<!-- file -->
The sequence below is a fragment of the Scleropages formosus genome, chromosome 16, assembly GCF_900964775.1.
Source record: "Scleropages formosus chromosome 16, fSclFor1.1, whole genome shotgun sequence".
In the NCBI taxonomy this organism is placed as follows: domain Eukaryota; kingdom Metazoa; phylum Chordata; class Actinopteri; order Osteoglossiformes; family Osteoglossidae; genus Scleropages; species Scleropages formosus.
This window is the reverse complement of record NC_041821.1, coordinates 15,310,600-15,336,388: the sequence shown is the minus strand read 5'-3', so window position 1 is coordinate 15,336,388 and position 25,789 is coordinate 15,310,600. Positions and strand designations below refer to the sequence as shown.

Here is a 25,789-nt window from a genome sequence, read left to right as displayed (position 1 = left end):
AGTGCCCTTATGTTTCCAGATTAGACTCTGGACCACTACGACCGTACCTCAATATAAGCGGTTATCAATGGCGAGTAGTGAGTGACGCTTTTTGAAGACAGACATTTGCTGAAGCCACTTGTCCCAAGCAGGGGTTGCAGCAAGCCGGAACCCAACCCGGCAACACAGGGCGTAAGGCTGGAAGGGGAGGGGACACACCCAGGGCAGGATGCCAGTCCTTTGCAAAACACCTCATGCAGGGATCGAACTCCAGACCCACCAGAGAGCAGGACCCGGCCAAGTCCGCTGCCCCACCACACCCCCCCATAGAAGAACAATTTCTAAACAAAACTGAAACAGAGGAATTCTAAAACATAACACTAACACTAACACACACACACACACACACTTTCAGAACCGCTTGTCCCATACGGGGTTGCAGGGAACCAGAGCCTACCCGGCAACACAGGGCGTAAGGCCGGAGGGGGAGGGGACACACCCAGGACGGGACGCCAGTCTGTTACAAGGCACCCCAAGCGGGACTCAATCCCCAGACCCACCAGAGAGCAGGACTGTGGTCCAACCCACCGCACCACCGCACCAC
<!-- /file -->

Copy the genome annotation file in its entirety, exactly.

The sequence below is a fragment of the Scleropages formosus genome, chromosome 16, assembly GCF_900964775.1.
Source record: "Scleropages formosus chromosome 16, fSclFor1.1, whole genome shotgun sequence".
In the NCBI taxonomy this organism is placed as follows: domain Eukaryota; kingdom Metazoa; phylum Chordata; class Actinopteri; order Osteoglossiformes; family Osteoglossidae; genus Scleropages; species Scleropages formosus.
This window is the reverse complement of record NC_041821.1, coordinates 15,310,600-15,336,388: the sequence shown is the minus strand read 5'-3', so window position 1 is coordinate 15,336,388 and position 25,789 is coordinate 15,310,600. Positions and strand designations below refer to the sequence as shown.

Here is a 25,789-nt window from a genome sequence, read left to right as displayed (position 1 = left end):
AGTGCCCTTATGTTTCCAGATTAGACTCTGGACCACTACGACCGTACCTCAATATAAGCGGTTATCAATGGCGAGTAGTGAGTGACGCTTTTTGAAGACAGACATTTGCTGAAGCCACTTGTCCCAAGCAGGGGTTGCAGCAAGCCGGAACCCAACCCGGCAACACAGGGCGTAAGGCTGGAAGGGGAGGGGACACACCCAGGGCAGGATGCCAGTCCTTTGCAAAACACCTCATGCAGGGATCGAACTCCAGACCCACCAGAGAGCAGGACCCGGCCAAGTCCGCTGCCCCACCACACCCCCCCATAGAAGAACAATTTCTAAACAAAACTGAAACAGAGGAATTCTAAAACATAACACTAACACTAACACACACACACACACACACTTTCAGAACCGCTTGTCCCATACGGGGTTGCAGGGAACCAGAGCCTACCCGGCAACACAGGGCGTAAGGCCGGAGGGGGAGGGGACACACCCAGGACGGGACGCCAGTCTGTTACAAGGCACCCCAAGCGGGACTCAATCCCCAGACCCACCAGAGAGCAGGACTGTGGTCCAACCCACCGCACCACCGCACCAC